By the final moments of qualifying pole was settled in favour of Shaw who threw down a best of 1:31.7061 for a new SR3 qualifying lap record. Oliver Smith was second (1:32.1711) mere hundredths of a second clear of Paddon (1:32.1723). Kim Burke was fourth from Tony Haggarty, making it three new SR3RSX’s in the top five, with the impressive Peter Johnston sixth.
David Crampton was seventh, from the returning Gary Walker with Chris Medland ninth, just clear of Rowan Ross who was struggling with an intermittent electrical issue.
Greg Kenny was eleventh from Michael Whiting, whilst Peter Clare and Sue Hughes rounded out the grid, although both were suffering anxious moments ahead of the opening race as their teams made final repairs after their earlier off-track excursions.
Race 1 (45-minutes)
Michael Shaw led the field around for the rolling start and battled side-by-side with Oliver Smith before getting the advantage on the run into the fast turn one right hander, but no sooner had they turned in, than both were off the circuit and across the infield.
Peter Paddon couldn’t believe his luck, or his eyes, as he inherited the top spot, and held on to it to comfortably lead into the mid-race compulsory pit stops.
Both Shaw and Smith were able to rejoin the field, but both towards the rear of the pack, Smith coming to a complete stop after diving across the infield, in the process trying to avoid his rivals although he did strike minor contact from both in front and behind before coming to a stop across the apex of turn two before gathering things up to work his way back onto the tail of the field.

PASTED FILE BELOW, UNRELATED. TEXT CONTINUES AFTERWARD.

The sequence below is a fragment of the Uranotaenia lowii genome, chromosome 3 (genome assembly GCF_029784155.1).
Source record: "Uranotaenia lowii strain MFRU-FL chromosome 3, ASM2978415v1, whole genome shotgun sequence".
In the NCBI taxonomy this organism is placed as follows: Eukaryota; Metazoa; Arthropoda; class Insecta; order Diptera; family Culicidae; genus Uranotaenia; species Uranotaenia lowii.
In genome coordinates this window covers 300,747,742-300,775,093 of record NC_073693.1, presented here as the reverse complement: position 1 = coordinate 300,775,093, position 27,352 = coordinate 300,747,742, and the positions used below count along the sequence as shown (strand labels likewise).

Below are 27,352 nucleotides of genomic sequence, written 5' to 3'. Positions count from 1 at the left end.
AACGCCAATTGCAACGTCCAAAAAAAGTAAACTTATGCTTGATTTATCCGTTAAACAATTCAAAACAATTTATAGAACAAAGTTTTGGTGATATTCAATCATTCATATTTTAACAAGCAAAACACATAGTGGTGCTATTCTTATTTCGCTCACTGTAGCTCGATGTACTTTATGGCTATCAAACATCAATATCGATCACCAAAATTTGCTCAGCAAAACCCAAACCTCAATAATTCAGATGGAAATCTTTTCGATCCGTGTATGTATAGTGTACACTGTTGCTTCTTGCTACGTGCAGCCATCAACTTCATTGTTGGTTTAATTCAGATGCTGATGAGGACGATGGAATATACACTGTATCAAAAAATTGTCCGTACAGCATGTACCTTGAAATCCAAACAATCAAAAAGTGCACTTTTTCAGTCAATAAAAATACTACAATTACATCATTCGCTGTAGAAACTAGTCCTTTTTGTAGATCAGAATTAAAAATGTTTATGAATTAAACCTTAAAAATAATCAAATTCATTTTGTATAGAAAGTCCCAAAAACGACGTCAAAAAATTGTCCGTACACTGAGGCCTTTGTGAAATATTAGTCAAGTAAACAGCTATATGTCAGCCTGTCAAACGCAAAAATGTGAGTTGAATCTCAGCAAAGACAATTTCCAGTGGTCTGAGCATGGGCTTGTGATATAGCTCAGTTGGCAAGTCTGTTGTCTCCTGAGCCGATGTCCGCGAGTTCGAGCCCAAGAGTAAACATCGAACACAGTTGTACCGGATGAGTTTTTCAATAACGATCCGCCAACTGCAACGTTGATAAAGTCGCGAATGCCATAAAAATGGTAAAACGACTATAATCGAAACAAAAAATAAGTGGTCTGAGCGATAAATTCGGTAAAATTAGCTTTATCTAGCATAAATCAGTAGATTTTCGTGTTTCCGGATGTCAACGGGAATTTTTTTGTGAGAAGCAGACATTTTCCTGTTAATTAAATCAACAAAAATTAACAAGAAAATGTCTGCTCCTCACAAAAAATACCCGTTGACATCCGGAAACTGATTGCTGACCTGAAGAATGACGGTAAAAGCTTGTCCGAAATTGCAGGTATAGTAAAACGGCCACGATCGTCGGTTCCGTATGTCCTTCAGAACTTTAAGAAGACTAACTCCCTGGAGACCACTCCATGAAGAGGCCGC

Shaw was luckier, whilst Peter Johnston too was caught up in the turn one melee to also run down the grass to avoid contact – all three suddenly faced with a much greater challenge as Paddon set about opening up an unassailable lead.
Tony Haggarty was the big winner off the start inheriting second position, whilst Kim Burke and David Crampton also started strongly.
Haggarty put his RSX to good use, making it difficult for Burke to get past, but once through he could do little but maintain the gap to race leader Paddon.
At the 15-minute mark the pit-stop window opened and race leader Paddon was the first down pit lane, closely followed by Burke, Haggarty and Johnston.
That left Smith and Shaw at the front of the field, Shaw hanging on two more laps to pass Paddon as the points leader exited pit lane wondering how on earth his rival had made up so much time – strike one to Shaw!
A lap later Paddon realised that his rival had not in fact pitted, which saw Paddon quickly regain the initiative, but at that stage he was still second to Peter Clare whose recovery from his qualifying effort saw him temporarily lead the race ahead of pitting at the very end of the compulsory pit stop window, handing Paddon back a lead he soon stretched to more than 12-seconds.
Shaw rejoined the circuit side-by-side with Burke who quickly stole back second, Shaw contending with smoky brakes and a fading pedal which forced him to make a cautious return to full speed before attacking Burke for position.
By this stage Oliver Smith too was moving forward, a tight battle with Tony Haggarty and Peter Johnston at one stage handing the reigning RAC #2 fourth, but an electrical issue in the final laps saw him drop back behind Johnston to cross the line fifth.